Should Stay at Home Orders Be Enacted by State or Federal Governments?

The debate continues of whether state governments or the federal government should control the stay at home order.

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James Prince, Contributing Writer

During this COVID-19 pandemic, stay-at-home orders across many states have affected almost every aspect of daily life. But, with everything involving at least a little bit of politics, it comes with some controversy. The big question on political pundit’s minds is whether these stay at home orders should be enacted by state governments or federal governments. In my opinion, it is not a one-size-fits-all kind of idea. 

As Senator John Barrasso of Wyoming puts it during a Fox News interview, “But remember that people are spread out here [in Wyoming]. We only have about five people per square mile. We have been socially distancing the entire 130 years that we have been a state.” This being said, it does not speak to the fact that people coming still could come into close contact with others. I am not an epidemiologist, but I can assure you people in Wyoming, and in other states, do not stay perfectly separated in one square mile radiuses from each other in various places such as grocery stores.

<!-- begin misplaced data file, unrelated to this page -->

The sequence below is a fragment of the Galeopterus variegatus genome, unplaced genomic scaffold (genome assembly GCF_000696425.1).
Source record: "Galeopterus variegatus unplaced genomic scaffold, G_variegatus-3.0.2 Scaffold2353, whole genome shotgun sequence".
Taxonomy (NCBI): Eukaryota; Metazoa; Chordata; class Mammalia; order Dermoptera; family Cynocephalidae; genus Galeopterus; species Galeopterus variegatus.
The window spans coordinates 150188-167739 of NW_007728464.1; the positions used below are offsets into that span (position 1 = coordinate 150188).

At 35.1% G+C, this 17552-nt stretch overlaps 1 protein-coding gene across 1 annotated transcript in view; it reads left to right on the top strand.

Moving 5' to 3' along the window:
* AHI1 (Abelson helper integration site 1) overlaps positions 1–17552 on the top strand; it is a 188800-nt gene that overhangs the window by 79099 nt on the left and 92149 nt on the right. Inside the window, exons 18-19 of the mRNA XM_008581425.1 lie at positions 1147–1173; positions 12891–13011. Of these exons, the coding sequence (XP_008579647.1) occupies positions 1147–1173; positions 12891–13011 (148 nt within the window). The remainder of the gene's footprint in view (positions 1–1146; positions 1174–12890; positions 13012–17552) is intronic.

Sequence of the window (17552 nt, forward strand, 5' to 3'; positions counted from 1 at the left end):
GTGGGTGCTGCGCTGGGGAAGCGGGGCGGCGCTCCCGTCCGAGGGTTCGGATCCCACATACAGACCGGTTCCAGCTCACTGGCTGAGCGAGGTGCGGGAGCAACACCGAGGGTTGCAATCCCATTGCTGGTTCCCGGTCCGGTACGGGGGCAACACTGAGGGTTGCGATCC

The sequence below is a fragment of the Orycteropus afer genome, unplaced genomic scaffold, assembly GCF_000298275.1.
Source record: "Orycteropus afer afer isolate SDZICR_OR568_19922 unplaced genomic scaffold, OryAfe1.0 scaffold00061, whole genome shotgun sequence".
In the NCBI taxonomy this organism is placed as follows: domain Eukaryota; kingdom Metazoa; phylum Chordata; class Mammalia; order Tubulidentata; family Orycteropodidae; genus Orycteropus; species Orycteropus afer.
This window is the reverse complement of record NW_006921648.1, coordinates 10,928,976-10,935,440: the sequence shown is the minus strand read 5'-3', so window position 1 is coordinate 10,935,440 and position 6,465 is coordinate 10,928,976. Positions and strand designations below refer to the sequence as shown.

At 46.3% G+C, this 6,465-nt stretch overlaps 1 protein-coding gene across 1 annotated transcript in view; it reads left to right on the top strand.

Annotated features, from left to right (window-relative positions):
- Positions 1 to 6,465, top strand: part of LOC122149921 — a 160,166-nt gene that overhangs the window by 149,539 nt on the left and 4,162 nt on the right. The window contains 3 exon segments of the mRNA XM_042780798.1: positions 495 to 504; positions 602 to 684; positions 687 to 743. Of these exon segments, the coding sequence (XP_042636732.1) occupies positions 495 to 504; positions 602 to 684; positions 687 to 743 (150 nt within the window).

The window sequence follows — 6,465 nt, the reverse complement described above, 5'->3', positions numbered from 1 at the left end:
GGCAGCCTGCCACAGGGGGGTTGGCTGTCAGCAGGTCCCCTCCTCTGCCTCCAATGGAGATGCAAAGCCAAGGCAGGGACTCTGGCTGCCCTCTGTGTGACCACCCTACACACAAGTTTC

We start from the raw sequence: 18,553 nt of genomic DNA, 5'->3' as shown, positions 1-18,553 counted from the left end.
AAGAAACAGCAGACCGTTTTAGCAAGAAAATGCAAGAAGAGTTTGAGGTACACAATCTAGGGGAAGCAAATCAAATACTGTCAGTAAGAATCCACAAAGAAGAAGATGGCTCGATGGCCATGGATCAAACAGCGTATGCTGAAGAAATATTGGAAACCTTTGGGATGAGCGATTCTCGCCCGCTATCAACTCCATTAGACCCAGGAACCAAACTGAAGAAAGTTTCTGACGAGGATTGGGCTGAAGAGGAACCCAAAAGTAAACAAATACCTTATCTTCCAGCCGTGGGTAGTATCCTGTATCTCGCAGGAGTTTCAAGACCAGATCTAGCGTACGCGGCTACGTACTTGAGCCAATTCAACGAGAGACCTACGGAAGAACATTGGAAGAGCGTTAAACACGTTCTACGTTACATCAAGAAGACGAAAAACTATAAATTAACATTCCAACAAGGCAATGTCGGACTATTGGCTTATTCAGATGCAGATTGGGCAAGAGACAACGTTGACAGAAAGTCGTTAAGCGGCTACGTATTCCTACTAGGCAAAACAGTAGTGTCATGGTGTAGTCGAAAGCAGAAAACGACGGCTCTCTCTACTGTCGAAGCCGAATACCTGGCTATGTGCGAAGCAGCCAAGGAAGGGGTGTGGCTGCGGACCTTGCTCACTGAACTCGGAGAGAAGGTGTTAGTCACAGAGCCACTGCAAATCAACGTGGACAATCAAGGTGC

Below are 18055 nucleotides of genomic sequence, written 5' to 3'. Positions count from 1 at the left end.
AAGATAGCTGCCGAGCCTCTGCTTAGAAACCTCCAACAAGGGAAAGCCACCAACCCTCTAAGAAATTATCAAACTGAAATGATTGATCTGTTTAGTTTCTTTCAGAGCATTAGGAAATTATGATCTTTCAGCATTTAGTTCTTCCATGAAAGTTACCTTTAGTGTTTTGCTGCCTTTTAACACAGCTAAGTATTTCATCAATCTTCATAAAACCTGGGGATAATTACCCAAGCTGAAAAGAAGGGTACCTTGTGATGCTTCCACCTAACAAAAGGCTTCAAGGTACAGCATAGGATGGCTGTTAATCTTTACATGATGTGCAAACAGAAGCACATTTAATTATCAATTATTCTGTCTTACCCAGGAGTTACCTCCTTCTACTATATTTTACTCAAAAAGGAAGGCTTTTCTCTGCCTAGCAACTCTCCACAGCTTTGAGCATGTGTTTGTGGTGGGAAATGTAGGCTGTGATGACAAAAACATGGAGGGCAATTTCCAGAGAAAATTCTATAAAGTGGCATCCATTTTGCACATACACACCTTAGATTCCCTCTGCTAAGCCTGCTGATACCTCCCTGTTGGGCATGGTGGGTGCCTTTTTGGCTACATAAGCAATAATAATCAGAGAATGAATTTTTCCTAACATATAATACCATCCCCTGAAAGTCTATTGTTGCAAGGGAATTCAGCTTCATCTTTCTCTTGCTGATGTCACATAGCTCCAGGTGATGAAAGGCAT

People are going to interact with each other no matter where they go. However, it is important to remember many people in states without enacted stay-at-home orders still are religiously practicing the guidelines suggested by the CDC. Another positive upside of not having stay-at-home orders in specific states is that it helps small businesses still have income because people have the freedom to go out, spend money, and go to places that are still open. However, this is not feasible in places like New York City and Minneapolis. Lifting the stay-at-home orders helps small communities the most since they are sheltered in order to stay on their feet economically. Since I have displayed that it is not a one-size-fits-all situation, I believe that it is important for the states to decide whether or not they should have a stay-at-home order.

The majority of public officials since 1776 have made every decision with the public in mind, so I have no doubt each state will make the best decision for themselves.